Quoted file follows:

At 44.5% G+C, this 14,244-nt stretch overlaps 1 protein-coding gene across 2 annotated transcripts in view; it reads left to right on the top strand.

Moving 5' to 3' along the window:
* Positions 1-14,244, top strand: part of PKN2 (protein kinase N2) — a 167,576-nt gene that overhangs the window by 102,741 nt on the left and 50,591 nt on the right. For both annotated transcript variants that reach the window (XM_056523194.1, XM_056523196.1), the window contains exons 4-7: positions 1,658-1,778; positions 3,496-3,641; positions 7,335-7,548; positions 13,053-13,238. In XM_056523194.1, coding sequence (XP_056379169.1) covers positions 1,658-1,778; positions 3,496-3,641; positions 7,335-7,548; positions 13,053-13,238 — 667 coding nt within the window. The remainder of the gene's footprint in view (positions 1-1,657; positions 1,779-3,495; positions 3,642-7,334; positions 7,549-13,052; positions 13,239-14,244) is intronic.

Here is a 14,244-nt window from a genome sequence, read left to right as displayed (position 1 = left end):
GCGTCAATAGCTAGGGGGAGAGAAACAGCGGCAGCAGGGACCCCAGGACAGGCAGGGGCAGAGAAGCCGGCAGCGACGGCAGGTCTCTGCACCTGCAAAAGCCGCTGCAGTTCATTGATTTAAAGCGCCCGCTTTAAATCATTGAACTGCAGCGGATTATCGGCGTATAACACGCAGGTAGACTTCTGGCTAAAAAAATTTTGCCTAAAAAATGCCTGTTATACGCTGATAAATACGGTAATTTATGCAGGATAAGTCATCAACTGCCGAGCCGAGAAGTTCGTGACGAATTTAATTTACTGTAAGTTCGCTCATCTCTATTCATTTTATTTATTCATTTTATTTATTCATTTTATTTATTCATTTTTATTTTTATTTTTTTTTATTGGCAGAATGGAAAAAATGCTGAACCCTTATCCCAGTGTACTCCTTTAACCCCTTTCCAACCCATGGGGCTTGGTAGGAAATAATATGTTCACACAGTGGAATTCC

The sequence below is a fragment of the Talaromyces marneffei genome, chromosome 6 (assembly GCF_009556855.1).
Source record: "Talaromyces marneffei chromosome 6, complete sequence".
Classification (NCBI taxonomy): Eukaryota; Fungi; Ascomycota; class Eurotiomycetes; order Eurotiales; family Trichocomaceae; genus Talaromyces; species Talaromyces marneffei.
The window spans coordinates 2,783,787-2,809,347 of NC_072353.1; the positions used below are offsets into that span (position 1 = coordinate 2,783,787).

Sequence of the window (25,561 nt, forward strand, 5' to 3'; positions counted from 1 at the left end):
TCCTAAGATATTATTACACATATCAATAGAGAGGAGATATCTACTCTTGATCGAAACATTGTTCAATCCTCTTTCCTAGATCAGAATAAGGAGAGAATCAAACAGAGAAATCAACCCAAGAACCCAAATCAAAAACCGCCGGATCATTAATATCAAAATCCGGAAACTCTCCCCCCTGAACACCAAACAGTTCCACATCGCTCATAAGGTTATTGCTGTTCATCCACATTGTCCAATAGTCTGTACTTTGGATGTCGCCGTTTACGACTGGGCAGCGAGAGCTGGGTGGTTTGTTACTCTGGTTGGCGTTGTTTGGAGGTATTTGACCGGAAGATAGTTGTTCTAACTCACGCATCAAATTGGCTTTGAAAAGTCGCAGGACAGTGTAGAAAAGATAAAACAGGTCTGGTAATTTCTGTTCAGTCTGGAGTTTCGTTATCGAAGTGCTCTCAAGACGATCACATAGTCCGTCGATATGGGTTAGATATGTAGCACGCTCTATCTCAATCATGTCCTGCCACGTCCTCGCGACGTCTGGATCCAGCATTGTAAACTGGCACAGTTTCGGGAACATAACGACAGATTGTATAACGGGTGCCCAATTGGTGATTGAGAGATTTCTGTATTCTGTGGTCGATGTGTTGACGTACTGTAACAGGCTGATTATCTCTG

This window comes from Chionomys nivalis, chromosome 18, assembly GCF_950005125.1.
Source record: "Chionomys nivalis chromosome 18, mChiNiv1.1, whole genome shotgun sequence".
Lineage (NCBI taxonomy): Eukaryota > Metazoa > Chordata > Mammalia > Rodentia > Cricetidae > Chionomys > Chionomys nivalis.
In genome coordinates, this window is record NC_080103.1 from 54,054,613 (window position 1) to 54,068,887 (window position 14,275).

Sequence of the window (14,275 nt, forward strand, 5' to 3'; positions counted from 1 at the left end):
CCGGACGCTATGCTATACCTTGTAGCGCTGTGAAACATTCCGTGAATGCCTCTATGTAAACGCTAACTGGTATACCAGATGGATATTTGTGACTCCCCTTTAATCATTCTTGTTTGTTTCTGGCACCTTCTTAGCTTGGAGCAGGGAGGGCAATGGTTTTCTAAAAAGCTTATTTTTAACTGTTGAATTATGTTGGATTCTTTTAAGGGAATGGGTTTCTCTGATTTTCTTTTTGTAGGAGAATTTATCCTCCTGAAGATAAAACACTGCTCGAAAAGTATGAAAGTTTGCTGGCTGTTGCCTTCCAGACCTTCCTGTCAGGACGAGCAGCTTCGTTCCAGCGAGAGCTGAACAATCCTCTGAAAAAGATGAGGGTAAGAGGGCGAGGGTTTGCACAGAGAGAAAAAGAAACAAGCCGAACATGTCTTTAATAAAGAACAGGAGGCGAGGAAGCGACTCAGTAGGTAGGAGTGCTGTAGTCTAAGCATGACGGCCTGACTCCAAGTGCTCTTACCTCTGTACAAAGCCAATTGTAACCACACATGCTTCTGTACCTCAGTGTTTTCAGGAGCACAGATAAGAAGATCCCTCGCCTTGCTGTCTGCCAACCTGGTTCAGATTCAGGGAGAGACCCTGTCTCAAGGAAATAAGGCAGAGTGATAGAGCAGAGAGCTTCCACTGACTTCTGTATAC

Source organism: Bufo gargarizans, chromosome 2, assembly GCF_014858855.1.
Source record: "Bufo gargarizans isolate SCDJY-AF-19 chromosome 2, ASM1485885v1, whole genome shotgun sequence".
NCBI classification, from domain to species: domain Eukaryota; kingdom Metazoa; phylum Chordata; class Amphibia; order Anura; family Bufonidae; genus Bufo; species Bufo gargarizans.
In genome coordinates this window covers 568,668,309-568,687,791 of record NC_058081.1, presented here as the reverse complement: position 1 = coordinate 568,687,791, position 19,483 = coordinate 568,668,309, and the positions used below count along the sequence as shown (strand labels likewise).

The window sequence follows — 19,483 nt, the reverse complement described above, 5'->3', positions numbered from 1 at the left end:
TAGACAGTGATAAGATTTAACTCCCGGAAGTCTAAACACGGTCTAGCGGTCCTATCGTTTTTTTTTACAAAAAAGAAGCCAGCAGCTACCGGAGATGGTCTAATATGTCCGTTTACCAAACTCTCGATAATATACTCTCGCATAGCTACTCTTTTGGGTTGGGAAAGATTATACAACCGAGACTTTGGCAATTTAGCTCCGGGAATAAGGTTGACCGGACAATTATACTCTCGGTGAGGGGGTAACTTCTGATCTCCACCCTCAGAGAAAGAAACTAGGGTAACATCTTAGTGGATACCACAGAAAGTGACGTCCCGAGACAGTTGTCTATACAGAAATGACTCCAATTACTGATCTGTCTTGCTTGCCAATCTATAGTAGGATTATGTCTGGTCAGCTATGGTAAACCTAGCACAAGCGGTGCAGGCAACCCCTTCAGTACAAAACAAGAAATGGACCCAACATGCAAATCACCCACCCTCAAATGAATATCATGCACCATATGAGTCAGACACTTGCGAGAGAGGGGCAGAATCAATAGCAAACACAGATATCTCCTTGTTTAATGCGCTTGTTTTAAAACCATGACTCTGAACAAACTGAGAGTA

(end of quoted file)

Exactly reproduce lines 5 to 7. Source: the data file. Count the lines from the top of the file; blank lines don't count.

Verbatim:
GCGTCAATAGCTAGGGGGAGAGAAACAGCGGCAGCAGGGACCCCAGGACAGGCAGGGGCAGAGAAGCCGGCAGCGACGGCAGGTCTCTGCACCTGCAAAAGCCGCTGCAGTTCATTGATTTAAAGCGCCCGCTTTAAATCATTGAACTGCAGCGGATTATCGGCGTATAACACGCAGGTAGACTTCTGGCTAAAAAAATTTTGCCTAAAAAATGCCTGTTATACGCTGATAAATACGGTAATTTATGCAGGATAAGTCATCAACTGCCGAGCCGAGAAGTTCGTGACGAATTTAATTTACTGTAAGTTCGCTCATCTCTATTCATTTTATTTATTCATTTTATTTATTCATTTTATTTATTCATTTTTATTTTTATTTTTTTTTATTGGCAGAATGGAAAAAATGCTGAACCCTTATCCCAGTGTACTCCTTTAACCCCTTTCCAACCCATGGGGCTTGGTAGGAAATAATATGTTCACACAGTGGAATTCC

The sequence below is a fragment of the Talaromyces marneffei genome, chromosome 6 (assembly GCF_009556855.1).
Source record: "Talaromyces marneffei chromosome 6, complete sequence".